So, everything happened very quickly for me. This university posted early, the due date was October 15th. I was called within a week for references and then a week later for a phone interview. I did a phone interview with four to five individuals probably a month after I applied and then I heard back two weeks later for an in-person interview.

I flew out in January for the two-day interview process. Essentially, it was from 7:30 am to 7:00 pm each day. I met with someone for breakfast, lunch and dinner. In between meals, every moment was scheduled with meeting and interviews. I started off with the search committee and then the directors of the school. Then I did a presentation about my research which was an hour total. Next, I had an interview with the dean and I also met with a bunch of different faculty from within my school. The deans and directors asked a lot of questions about productivity and what courses I could teach and ideas for the future. The other faculty I met with were really trying to assess if I was going to be a good colleague. These interviews were a lot more low key and more about trying to see if you have common research interests. My feeling about those interviews was that they were trying to see if I was going to be a good fit and if I was going to be able to contribute to meetings and communicate with them. Some concerns could arise if there was nobody that you could collaborate with on your research. If that was the case, then that could be a hiring downside.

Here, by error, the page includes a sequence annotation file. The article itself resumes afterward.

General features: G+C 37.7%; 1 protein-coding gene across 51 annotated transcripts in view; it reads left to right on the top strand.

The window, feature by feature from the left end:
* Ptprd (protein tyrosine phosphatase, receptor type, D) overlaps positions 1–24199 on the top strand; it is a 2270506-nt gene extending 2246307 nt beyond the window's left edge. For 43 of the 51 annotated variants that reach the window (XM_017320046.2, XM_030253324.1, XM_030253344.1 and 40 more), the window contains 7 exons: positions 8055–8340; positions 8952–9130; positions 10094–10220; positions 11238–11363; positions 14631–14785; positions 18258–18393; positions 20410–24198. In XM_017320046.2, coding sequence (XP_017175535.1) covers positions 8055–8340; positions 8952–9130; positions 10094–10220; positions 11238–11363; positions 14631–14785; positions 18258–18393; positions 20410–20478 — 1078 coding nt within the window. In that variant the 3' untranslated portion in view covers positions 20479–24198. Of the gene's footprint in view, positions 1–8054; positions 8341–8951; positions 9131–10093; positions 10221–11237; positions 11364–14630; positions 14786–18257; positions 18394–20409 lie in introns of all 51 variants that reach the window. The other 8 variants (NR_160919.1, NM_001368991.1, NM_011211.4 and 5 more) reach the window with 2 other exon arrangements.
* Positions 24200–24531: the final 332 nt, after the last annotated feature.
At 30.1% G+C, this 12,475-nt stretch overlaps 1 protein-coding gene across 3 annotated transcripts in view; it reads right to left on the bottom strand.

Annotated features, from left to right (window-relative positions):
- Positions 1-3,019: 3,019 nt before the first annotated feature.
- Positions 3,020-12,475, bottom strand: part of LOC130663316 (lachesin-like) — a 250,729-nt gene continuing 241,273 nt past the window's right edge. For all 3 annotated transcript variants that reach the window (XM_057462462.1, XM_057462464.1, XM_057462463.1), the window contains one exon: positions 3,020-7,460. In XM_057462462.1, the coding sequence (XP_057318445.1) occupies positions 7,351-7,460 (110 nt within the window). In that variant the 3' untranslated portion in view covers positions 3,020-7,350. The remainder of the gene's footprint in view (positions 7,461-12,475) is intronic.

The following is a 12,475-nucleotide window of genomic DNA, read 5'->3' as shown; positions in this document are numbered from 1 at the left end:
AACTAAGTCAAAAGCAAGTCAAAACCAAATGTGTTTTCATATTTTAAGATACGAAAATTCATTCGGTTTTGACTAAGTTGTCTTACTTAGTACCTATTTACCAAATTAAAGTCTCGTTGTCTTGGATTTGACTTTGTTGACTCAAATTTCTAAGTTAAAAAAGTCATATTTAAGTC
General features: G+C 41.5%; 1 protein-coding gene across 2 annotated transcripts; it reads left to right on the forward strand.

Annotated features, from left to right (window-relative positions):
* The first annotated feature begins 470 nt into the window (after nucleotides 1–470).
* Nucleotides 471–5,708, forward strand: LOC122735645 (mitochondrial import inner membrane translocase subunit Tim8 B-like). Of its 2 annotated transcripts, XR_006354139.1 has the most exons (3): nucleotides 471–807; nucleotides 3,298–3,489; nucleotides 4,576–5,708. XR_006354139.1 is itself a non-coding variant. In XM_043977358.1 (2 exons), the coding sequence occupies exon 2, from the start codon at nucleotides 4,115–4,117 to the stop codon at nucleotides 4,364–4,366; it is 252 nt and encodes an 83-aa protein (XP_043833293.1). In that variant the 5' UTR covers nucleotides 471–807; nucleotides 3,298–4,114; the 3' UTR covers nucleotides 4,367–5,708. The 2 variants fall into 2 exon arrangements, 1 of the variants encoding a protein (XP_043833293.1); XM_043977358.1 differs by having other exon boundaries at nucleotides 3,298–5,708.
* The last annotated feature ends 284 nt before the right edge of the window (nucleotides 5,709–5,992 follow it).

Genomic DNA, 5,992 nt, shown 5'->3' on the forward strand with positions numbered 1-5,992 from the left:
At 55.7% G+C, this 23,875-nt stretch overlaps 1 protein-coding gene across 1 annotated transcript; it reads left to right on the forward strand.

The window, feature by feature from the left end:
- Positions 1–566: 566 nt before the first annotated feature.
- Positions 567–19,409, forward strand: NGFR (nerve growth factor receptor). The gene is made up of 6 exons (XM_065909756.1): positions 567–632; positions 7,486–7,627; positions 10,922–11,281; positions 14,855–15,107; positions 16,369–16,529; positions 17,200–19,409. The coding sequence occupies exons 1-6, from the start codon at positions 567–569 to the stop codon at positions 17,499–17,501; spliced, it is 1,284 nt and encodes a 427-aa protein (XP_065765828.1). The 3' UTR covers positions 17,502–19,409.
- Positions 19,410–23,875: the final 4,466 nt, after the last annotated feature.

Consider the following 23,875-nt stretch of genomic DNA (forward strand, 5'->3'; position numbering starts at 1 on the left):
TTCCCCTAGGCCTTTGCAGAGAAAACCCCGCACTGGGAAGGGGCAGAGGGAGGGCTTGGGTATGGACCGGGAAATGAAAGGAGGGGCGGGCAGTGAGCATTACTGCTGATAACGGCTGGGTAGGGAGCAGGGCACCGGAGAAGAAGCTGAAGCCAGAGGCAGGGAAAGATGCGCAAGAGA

Is there anything you wish you had known going into this interview?
No, because I had asked a lot of people about their experiences interviewing and I also practiced interviewing at the OITE. I also went over my research presentation with people who had interviewed and/or worked in academia, so I wasn’t really surprised by anything in the interview process. But one question that others had warned me about getting and which I actually got in my interview was, “How do you bring diversity into the classroom? How do you bring diversity to your research?” Diversity was undefined and vague.

In hindsight, would you have changed anything about your search? Any last bits of advice?